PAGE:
CONCERT REVIEW: SAXON’s Fire And Fury Reign Supreme In Fort Lauderdale (April 23rd, 2024)

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Though now treated as a bygone movement where the working class of Britain brought metal to the cultural foreground, the NWOBHM has continued to inspire legions of newer adherents to raise the banners and march into battle with little care for changing times. As one of the prime movers of said movement, South Yorkshire’s own Saxon also stands as one of the few examples of a band that, in one form or another, has weathered all the various storms to continue bringing their craft to the masses for the better part of 50 years.

Now despite being in the throes of their golden years, this quintet of mad Englishmen continue to ride high with the release of their 25th studio album (27 if counting the recent duo of cover albums dubbed Inspirations), and a corresponding tour aptly dubbed “Hell, Fire, and Chaos” to re-conquer the American shores in 2024, and Fort Lauderdale would be the first beachhead established on Wednesday night, April 23rd.

Photo by Joel Barrios

Led into the foray by the now 73-year-old commander and vocal titan Peter “Biff” Byford, clad in midnight black attire and rocking that signature platinum mane that would be the envy of every lion on Earth, they would proceed to manifest the metal spirit at every point of marathon 90-minute set. The long-serving rhythm section in drummer Nigel Glocker and bassist Nibbs Carter brought the thunder something fierce, the latter being only a couple years younger than Byford yet laying down the double-kicking mayhem something fierce on several faster metallic cruisers.

Photo by Joel Barrios

But arguably the most auspicious aspect of this current incarnation of Saxon on stage, at least for those American audiences in attendance who remember the opening years of the 80s, is the inclusion of Diamond Head axe-slinger Brian Tatler alongside Doug Scarratt. Suffice it to say, Tatler’s signature bluesy shredding approach and generally virtuosic style ups the ante considerably, proving that old rivalries turning into new unions is what metal is all about.

Right out of the gate, the pedal was put to the metal as the symphonic bombast of “Hell, Fire And Damnation”’s cinematic prelude “The Prophecy” rang through the PA system and ushered in the pummeling fury of said album’s banger of a title anthem. Byford delivered his graveling growl with the exuberance of a man half his age, as the meaty riffs of Saxon’s latest contribution to the metal ethos showcased a perfect blend of modern pizzazz with an old-school sense of simplicity.

Photo by Joel Barrios

Other entries off the latest album like the conspiratorial rocker “There’s Something In Roswell”, the looming punch of French Revolution-inspired ode “Madame Guillotine” and the shuffling stomp of Middle Ages warfare “1066” (this would be its first time being performed live), were no less effective in setting the stage on fire. The band even took time to bring back a recent metallic crusher in “Sacrifice” to keep the modern side of Saxon’s catalog well represented, and the masses were eating it up and begging for seconds and thirds.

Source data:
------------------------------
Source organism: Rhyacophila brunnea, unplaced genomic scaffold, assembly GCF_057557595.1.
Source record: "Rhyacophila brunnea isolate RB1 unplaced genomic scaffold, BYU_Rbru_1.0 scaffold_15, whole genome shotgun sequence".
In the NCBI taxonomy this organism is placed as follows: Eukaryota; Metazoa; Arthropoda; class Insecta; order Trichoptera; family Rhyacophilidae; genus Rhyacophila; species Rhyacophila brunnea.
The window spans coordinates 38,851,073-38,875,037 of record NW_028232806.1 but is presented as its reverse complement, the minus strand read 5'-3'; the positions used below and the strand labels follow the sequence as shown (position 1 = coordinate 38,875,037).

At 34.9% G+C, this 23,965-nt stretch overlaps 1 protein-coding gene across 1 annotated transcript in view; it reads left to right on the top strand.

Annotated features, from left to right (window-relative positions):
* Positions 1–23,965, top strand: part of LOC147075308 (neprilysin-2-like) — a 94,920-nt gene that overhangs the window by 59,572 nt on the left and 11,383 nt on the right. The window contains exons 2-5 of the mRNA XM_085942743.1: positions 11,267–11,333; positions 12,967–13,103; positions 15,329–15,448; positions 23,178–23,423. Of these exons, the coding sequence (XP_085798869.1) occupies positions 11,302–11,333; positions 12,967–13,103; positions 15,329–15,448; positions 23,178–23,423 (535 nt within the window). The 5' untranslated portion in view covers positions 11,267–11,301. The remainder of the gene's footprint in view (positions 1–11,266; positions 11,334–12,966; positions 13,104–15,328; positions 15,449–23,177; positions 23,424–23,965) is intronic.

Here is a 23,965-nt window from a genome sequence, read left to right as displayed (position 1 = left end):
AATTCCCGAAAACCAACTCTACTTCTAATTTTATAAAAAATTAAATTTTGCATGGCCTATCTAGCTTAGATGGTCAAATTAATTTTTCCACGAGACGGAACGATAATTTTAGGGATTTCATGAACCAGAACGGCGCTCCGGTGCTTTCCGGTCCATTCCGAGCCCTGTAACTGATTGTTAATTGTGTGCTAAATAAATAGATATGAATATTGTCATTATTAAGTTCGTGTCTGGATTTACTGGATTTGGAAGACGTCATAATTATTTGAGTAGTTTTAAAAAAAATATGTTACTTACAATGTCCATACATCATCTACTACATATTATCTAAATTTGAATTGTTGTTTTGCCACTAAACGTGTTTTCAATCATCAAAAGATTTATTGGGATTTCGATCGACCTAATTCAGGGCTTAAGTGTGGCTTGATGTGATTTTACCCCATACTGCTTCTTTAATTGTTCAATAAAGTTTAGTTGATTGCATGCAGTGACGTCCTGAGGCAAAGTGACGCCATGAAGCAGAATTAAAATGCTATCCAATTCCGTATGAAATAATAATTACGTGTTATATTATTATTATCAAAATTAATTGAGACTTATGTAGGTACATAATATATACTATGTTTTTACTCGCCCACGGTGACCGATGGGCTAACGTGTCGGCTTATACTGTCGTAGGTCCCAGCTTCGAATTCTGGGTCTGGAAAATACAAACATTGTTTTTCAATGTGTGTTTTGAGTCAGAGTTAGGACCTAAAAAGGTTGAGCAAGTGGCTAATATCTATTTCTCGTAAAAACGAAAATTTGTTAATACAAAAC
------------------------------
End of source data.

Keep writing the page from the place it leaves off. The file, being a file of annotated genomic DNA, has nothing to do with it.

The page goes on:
Naturally, any outfit as historically significant and long-running as this one would not live by recent exploits alone, and a more than adequate display of classic Saxon from the first half of the 1980s was in the cards. High-impact speed anthems that some have pointed to as principal influences upon the thrash metal movement of the mid to late 80s such as “This Town Rocks” and “Heavy Metal Thunder” were among the more aggressive side of the vintage sonic cuisine being served up, though mid-paced rockers from the same era like “Denim And Leather”, “Strong Arm Of The Law” and “Wheels Of Steel” were received with nothing short of total elation from the crowd.

Photo by Joel Barrios

Even mid-80s entries like the epic stomp of 1984’s “Crusader” and the mid-80s AOR nod to Def Leppard with a melancholy edge “Broken Heroes” off 1985’s “Innocence Is No Excuse” were received with a sea of sing-along choirs. The apex point of this massive extravaganza was the encore performance of the signature classic “Princess Of The Night” when the audience response reached otherworldly proportions.

Perhaps the notion that you can’t teach a group of old dogs of war new battle tactics might be true, as Saxon’s signature sound and sense of rustic composition have been an undeniable constant throughout their long career. But if this opening chapter of the “Hell, Fire And Chaos” tour proves nothing else, it is that sticking to what works is the best course of action when you’ve already started with a winning formula.

Photo by Joel Barrios

All in attendance, regardless of whether they were a bit young to be out on a school night or rocking an age close to where Biff is currently standing, were physically invested in what was transpiring to the extent of human capability. Yet, with this tour promising to cover much of the continental United States before all is said and done, it will likely prove to be the tip of a massive iceberg that could send the American continents barreling across the Pacific on a collision course with East Asia.

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